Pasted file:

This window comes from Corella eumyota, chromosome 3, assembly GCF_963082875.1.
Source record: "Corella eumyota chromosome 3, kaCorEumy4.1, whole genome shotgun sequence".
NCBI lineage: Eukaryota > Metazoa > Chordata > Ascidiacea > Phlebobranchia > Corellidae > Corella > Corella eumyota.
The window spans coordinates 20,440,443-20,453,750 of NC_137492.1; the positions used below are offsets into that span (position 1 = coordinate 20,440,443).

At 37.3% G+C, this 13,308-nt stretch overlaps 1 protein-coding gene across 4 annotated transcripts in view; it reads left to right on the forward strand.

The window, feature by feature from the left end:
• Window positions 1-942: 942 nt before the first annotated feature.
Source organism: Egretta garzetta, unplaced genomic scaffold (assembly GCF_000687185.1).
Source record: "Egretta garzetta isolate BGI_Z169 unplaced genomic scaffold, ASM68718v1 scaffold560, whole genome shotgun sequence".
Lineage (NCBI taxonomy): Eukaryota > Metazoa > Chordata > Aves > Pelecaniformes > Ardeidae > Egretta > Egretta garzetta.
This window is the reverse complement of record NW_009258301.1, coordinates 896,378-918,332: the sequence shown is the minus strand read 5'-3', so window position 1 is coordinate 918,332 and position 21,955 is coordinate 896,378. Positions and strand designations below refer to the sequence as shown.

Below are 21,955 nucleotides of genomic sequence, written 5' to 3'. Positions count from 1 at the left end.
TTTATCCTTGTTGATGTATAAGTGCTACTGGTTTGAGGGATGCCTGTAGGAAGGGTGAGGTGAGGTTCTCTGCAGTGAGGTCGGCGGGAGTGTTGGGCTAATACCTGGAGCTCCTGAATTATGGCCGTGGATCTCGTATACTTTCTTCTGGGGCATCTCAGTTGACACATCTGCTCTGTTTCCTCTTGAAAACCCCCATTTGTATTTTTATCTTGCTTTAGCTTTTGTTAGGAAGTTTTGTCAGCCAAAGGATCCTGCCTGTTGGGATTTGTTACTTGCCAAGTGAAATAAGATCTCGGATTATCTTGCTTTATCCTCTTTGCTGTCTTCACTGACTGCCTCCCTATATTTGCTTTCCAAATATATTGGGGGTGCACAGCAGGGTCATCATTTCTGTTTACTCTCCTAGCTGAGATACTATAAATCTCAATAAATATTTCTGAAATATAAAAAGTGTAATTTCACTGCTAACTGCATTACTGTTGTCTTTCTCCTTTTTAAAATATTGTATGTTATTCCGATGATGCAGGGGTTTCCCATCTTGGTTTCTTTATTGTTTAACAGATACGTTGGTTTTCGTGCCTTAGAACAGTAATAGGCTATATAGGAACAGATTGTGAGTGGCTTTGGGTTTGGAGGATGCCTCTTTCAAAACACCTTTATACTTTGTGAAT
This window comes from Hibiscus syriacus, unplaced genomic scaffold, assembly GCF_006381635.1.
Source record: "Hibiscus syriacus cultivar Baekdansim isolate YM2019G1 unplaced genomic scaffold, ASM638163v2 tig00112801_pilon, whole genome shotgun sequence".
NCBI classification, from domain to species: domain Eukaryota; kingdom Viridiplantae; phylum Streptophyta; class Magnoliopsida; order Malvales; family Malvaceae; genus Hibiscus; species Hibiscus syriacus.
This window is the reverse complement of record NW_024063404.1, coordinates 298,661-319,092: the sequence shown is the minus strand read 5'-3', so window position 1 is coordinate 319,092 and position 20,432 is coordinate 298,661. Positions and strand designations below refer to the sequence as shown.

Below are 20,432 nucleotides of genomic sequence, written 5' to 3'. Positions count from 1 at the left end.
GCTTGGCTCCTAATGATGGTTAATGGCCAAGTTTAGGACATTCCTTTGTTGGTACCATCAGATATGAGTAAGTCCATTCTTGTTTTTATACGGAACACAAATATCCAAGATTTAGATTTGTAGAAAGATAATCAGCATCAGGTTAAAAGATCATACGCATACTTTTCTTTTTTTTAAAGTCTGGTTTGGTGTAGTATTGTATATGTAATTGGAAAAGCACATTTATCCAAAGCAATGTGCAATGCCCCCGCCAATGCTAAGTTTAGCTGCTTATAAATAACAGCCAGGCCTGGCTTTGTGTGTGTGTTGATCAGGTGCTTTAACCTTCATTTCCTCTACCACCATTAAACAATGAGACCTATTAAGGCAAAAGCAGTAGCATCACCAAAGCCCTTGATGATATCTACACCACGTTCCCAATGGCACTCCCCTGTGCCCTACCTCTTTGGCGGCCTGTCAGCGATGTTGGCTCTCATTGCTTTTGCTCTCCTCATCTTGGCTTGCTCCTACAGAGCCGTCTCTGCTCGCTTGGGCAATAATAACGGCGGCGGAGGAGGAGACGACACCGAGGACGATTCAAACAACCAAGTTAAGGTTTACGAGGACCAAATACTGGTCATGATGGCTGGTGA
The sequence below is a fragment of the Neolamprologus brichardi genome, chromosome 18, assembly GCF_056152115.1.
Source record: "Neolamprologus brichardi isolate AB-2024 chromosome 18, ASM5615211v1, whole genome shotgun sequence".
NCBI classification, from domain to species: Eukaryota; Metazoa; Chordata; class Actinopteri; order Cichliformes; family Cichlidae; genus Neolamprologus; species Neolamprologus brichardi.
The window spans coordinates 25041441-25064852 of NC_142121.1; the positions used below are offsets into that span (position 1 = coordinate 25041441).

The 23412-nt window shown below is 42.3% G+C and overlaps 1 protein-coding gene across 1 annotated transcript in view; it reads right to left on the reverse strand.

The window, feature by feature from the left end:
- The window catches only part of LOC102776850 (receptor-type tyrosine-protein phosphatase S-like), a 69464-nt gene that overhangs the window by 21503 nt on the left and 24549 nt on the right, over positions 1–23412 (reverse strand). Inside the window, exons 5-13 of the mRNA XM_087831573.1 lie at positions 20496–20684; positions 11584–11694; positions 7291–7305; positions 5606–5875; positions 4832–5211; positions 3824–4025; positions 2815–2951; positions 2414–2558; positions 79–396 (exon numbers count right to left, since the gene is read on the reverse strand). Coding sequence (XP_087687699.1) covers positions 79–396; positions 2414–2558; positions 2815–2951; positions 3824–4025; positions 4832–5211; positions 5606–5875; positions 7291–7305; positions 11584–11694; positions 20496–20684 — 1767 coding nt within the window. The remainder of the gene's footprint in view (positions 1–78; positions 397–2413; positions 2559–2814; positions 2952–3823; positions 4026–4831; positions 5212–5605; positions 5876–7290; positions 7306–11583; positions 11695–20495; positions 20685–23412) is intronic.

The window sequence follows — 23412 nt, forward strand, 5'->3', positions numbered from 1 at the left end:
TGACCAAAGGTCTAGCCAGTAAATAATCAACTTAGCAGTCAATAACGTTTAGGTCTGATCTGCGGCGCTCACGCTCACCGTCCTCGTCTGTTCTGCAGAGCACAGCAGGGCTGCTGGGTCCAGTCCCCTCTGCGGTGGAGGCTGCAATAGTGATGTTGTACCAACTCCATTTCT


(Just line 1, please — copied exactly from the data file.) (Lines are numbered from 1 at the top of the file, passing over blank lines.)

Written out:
This window comes from Corella eumyota, chromosome 3, assembly GCF_963082875.1.